Supplements of Vitamin D, the sunshine vitamin, may relieve pain in people with Type 2 diabetes who suffer from neuropathy, according to a recent study conducted in Australia.
Peripheral neuropathy is a frequent complication of diabetes. “Pins and needles” type pains, numbness, burning, tingling and throbbing sensations in the hands and feet are symptoms. Conventional medicine has no effective cure for these pains.
Vitamin D levels are often low in people with Type 2 diabetes, particularly in the winter months when less sunshine is available, and there is some evidence that supplementation may be helpful. While updating the e-book version of my book, Alternative Therapies for Managing Diabetes, as I do every year, I came upon an interesting new study published in the Archives of Internal Medicine that supports supplementation with Vitamin D for neuropathy.
Doctors in Australia studied a group of 51 patients with type 2 diabetes suffering from neuropathy. All patients in the trial were deficient in Vitamin D. Patients whose Vitamin D was most depleted suffered the highest levels of pain.
Subjects with Type 2 diabetes were given supplemental Vitamin D3 tablets with mean doses of about 2,000 IU of Vitamin D for three months. Replenishing Vitamin D levels in these patients brought about “significant reductions” of 49% and 39% in two standard subjective measures of pain, according to the Australian study.
Vitamin D helps prevent osteoporosis which often occurs in people with diabetes. Vitamin D also has some beneficial effects on insulin and blood sugar, and is free of adverse effects according to authors of the Australian study. In 1999, a study conducted in London found that a Vitamin D derivative prevented the depletion of nerve growth factor in rats.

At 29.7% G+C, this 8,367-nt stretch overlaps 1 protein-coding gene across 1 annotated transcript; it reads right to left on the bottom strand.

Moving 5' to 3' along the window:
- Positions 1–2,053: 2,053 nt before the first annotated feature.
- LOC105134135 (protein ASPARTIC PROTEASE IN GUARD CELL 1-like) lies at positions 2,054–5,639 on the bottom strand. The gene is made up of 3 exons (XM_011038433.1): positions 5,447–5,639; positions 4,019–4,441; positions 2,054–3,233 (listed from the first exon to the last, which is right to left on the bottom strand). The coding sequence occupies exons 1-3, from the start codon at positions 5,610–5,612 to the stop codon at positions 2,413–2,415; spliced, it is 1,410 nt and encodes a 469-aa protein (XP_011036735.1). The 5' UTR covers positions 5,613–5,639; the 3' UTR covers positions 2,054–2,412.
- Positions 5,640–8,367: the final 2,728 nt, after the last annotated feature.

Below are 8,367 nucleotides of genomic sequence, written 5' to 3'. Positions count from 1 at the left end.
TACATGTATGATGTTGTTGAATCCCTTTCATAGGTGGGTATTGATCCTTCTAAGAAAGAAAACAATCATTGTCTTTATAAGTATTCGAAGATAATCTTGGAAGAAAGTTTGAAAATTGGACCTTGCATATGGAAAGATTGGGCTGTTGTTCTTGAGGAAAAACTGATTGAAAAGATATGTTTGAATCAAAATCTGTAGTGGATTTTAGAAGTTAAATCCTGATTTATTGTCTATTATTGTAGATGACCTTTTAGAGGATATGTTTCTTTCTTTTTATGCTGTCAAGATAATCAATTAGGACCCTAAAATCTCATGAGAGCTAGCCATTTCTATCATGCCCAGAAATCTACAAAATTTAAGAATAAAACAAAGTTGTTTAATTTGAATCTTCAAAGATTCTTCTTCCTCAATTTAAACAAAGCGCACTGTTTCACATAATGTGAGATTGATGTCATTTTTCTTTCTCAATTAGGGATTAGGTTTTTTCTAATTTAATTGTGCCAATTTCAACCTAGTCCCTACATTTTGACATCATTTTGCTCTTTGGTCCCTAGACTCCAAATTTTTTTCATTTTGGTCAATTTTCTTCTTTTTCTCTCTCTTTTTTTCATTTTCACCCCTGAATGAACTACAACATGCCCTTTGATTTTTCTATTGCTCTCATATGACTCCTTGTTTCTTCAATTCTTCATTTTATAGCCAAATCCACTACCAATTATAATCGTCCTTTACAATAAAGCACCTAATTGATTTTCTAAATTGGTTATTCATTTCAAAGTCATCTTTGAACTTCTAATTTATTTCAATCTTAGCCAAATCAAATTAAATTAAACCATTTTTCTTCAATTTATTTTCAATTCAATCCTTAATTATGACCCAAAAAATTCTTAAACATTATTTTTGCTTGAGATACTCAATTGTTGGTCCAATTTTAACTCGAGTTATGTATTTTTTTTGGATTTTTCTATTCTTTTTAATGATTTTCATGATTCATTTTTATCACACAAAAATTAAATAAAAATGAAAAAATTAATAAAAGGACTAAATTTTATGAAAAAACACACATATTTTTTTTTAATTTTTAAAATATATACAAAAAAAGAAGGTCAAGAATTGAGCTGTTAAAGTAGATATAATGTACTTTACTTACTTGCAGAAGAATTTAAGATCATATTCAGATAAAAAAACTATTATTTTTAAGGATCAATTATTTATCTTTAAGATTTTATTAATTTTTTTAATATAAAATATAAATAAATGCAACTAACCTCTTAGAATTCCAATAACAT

A meta-analysis of several studies noted that a deficiency of either Vitamin D or calcium may adversely affect blood sugar levels in people with diabetes, and that supplementation could be beneficial.
According to Medline Plus, the 25-hydroxy vitamin D test is the most accurate way to measure vitamin D levels in the body. The Endocrine Society defines vitamin D deficiency as a 25-hydroxy vitamin D blood level below 20 nanograms per milliliter, and vitamin D insufficiency as between 21-29 ng/mL. The normal range on the 25-hydroxy vitamin D test is between 30 and 74 ng/mL.
The body makes most of the Vitamin D it needs when the skin is exposed to sunlight, and fish also contains a good amount. Recommended intakes of Vitamin D supplements are currently 400 IU/day for people 51-70 years and 600 IU/day for those over 70. According to the Office of Dietary Supplements, a Vitamin D intake of more 2,000 IU per day is the safe upper limit for children and adults. Too much Vitamin D can cause calcium levels to spike, over time resulting in heart or kidney damage. Sunlight will not cause Vitamin D toxicity, which is caused by too many supplements.
Lee, Paul, MBBS (Hons) and Roger Chen, “Vitamin D as an Analgesic for Patients with Type 2 Diabetes and Neuropathic Pain,” Archives of Internal Medicine Vol. 168 (No. 7) Apr 14, 2008.
Pittas, Anastassios G, MDMSc, et al, “The Role of Vitamin D and Calcium in type 2 diabetes. A Systematic Review and Meta-Analysis,” J Clin Endocrinology Metab, 2007 June; 92(6):2017-2029.
Rias, S., et al, “A vitamin D(3) derivative (CB 1093) induces nerve growth factor and prevents neurotrophic deficits in streptozotocin-diabetic rats,” Diabetologia, 1999 Nov;42(11):1308-13.
U.S. Office of Dietary Supplements, Dietary Supplement Fact Sheet on Vitamin D